From Brouhahas to Brehon Laws: Poetic Impulse in the Law
Law and Humanities, Vol. 4, pp. 21-61, 2010
42 Pages Posted: 3 Oct 2011 Last revised: 16 Mar 2013
Date Written: 2010
Over the ages and across the lands, poetry and the law have come together in courtroom and classroom, jointly debuted in judicial decisions and dissents, and emerged as one in systems as diverse as the Courts of Equity and the law of the brehons - the poet-judges of ancient Ireland. Lyrical language and the poetic impulse have thus helped to inform, persuade, and advance the law.
Under the literary conceit of a time travel, I consider the persistence of poetry in law and respond to the artistic expression of devotees and the commentary of critics. Manifestations of the poetic impulse include poetry as ornament to legal argument, judgments written in poetic form (hence the brouhahas), and the use in law of metre, metaphor, imagination, ambiguity, alliteration, and rhyme. The role of poetry in legal education, from Coke's Reports in Verse to law school haiku, is also traversed. Accompany me on my journey through the legal ages and hear the case for a continued, albeit cautious, role for poetry-in-law.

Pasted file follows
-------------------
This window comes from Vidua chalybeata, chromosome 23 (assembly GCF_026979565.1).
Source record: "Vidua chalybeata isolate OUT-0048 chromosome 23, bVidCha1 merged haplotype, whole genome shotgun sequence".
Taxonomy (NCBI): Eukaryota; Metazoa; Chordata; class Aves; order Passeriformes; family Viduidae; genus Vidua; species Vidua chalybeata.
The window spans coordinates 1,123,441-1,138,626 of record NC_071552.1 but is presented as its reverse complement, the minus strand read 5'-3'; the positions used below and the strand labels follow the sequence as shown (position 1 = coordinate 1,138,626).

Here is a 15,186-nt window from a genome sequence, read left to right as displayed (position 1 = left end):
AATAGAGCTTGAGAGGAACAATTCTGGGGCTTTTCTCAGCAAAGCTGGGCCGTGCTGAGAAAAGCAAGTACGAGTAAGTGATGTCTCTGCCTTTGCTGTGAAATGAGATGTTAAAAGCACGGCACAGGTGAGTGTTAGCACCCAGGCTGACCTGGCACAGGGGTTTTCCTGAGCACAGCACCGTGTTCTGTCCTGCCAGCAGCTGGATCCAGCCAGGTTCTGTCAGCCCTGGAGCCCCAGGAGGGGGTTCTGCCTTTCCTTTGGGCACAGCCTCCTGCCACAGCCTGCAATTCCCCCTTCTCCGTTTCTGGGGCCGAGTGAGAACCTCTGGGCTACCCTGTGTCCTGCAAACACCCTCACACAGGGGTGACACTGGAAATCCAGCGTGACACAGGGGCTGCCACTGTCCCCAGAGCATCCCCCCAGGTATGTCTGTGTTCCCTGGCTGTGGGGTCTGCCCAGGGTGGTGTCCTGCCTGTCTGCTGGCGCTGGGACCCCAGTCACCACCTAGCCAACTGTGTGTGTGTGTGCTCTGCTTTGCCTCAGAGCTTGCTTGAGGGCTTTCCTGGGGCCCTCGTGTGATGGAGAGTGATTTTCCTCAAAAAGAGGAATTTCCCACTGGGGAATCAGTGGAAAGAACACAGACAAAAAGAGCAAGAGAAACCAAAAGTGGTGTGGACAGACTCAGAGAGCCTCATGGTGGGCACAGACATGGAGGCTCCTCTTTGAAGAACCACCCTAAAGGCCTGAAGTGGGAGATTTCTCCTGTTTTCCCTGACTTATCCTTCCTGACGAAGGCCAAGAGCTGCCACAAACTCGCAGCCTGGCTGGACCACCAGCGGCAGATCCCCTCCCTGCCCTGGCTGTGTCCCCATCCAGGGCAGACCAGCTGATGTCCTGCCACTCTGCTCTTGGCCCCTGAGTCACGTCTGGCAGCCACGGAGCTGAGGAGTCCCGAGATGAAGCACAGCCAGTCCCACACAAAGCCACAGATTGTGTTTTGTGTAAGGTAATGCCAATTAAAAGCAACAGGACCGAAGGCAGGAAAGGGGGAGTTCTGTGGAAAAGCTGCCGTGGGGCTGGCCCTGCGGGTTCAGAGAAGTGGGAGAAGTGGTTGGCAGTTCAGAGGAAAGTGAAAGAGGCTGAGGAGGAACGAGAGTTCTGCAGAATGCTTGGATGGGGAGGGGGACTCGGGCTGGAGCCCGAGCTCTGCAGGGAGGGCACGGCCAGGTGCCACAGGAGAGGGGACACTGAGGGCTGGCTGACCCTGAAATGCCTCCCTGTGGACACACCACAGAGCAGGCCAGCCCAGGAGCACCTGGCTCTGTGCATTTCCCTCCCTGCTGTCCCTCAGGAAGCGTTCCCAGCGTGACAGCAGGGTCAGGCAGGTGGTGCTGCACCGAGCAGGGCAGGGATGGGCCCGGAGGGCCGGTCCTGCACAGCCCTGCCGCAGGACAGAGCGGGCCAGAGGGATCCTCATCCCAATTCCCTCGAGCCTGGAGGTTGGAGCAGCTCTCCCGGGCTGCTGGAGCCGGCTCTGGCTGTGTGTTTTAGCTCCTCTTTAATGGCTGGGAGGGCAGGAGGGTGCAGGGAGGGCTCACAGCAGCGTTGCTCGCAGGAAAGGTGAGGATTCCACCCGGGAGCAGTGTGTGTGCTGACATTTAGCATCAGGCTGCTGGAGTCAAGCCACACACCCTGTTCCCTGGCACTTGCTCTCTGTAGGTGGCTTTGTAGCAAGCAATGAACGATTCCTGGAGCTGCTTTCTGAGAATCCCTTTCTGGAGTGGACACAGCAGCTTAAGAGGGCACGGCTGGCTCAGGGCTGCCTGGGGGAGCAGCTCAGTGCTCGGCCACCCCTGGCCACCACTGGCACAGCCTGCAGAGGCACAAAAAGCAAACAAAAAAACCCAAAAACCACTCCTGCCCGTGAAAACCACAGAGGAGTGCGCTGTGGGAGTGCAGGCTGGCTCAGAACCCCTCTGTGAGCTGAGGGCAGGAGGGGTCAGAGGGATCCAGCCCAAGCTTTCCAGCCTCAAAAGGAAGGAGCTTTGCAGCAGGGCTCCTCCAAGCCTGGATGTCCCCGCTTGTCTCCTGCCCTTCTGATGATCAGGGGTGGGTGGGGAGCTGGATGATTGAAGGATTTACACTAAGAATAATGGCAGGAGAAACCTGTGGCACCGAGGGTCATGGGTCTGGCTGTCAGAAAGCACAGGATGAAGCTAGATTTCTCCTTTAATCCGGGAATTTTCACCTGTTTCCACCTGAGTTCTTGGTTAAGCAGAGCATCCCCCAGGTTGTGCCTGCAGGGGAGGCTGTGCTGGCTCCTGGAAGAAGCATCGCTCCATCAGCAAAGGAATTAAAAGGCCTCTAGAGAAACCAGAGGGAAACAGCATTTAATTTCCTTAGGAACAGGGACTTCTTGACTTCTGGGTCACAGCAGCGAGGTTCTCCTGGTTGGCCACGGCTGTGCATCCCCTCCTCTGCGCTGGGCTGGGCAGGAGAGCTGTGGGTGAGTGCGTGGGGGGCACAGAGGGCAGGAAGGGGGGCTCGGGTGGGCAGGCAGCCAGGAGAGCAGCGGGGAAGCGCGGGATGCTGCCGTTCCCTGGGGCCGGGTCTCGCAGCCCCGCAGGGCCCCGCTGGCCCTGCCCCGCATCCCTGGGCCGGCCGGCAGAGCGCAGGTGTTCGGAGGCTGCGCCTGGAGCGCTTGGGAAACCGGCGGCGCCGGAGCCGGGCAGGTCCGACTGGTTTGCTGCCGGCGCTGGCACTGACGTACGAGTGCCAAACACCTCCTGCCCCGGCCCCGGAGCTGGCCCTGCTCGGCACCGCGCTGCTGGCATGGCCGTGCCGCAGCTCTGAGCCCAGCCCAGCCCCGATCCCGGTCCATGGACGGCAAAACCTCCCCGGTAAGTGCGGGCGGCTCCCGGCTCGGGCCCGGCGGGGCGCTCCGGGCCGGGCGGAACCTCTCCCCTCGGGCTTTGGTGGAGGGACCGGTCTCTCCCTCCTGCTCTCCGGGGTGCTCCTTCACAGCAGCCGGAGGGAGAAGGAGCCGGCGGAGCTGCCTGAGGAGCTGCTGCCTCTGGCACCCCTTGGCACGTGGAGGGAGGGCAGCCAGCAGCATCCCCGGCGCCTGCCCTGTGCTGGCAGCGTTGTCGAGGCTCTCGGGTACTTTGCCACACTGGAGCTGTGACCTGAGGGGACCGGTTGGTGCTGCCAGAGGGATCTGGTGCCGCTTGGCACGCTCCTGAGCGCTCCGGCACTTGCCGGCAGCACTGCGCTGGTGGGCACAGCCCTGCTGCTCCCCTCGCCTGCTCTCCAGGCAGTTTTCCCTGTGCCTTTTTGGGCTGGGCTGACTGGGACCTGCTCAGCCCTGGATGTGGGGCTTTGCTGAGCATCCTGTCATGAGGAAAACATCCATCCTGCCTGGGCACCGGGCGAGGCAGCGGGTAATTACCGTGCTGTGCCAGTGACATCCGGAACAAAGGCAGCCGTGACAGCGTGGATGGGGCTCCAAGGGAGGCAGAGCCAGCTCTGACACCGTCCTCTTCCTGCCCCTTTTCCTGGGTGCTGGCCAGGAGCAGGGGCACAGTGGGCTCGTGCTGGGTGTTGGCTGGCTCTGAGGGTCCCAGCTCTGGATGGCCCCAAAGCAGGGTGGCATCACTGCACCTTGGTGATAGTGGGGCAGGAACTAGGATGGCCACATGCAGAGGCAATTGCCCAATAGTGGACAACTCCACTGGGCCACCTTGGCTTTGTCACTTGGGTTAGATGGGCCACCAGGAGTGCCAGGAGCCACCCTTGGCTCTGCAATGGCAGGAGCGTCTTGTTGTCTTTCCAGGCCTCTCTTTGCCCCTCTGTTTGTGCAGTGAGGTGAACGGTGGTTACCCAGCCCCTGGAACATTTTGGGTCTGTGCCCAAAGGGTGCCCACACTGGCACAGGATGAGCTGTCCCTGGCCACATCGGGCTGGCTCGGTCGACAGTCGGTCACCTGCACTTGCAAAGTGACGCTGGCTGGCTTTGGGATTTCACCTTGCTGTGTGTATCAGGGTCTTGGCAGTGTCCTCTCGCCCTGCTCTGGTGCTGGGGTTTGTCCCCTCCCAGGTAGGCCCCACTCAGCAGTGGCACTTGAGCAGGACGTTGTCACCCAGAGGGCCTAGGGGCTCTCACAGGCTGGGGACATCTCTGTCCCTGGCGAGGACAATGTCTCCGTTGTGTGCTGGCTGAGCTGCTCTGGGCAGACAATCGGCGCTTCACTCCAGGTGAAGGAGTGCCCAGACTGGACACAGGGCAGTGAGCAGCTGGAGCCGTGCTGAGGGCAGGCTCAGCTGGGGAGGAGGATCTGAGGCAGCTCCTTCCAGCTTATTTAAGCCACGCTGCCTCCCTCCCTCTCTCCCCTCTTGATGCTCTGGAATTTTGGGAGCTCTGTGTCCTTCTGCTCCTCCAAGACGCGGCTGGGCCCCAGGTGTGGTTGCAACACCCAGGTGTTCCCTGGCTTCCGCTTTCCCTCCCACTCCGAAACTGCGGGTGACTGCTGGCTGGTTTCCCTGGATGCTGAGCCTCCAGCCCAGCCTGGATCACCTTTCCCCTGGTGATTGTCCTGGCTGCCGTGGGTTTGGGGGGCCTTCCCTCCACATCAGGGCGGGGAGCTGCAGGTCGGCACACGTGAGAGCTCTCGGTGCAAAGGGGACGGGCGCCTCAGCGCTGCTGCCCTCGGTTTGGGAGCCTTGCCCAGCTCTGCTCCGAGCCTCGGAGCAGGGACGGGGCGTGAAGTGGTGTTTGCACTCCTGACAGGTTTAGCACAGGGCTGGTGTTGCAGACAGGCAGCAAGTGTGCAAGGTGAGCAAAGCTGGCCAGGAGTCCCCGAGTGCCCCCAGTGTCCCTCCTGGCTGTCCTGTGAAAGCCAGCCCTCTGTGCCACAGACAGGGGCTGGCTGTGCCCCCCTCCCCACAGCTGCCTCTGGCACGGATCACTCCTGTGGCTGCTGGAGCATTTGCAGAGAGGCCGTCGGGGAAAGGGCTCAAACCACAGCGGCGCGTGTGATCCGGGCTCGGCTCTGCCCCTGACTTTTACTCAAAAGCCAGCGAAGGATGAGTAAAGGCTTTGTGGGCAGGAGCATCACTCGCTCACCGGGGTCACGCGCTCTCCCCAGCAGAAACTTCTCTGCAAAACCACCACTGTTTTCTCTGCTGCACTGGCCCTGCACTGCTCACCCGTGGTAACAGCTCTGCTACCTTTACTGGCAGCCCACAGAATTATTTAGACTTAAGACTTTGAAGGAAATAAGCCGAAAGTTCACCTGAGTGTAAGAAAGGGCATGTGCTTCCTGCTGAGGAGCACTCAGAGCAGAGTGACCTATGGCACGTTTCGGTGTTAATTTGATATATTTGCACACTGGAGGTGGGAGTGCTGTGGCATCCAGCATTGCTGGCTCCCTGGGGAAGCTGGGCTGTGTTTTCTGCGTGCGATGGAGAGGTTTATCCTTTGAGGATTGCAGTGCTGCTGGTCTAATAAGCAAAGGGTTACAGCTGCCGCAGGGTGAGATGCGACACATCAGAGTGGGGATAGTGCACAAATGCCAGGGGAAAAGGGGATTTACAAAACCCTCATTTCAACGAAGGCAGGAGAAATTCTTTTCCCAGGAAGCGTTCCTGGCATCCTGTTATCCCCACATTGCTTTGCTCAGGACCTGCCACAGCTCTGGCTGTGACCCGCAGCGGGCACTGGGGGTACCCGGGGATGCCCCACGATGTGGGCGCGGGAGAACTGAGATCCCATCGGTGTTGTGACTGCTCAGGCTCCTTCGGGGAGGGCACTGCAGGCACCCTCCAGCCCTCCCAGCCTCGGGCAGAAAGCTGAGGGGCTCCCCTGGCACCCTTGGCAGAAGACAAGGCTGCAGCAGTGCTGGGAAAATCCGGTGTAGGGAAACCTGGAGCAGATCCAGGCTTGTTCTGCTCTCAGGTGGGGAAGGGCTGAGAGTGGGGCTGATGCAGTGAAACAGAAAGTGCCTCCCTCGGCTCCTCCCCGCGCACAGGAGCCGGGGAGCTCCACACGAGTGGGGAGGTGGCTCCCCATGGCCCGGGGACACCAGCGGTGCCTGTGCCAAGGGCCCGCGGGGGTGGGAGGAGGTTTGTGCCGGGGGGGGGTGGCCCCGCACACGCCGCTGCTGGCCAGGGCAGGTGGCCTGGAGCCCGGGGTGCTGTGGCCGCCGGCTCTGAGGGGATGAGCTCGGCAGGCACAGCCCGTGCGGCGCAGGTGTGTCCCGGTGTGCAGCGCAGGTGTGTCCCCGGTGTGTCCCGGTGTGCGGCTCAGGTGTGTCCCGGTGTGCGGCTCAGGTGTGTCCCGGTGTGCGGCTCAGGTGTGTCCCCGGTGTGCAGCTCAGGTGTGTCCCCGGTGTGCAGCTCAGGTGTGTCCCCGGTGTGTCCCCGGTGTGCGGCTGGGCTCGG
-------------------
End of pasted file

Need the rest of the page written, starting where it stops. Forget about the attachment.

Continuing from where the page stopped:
Keywords: law and literature, poetry, verse, legal language, legal education, brehon law
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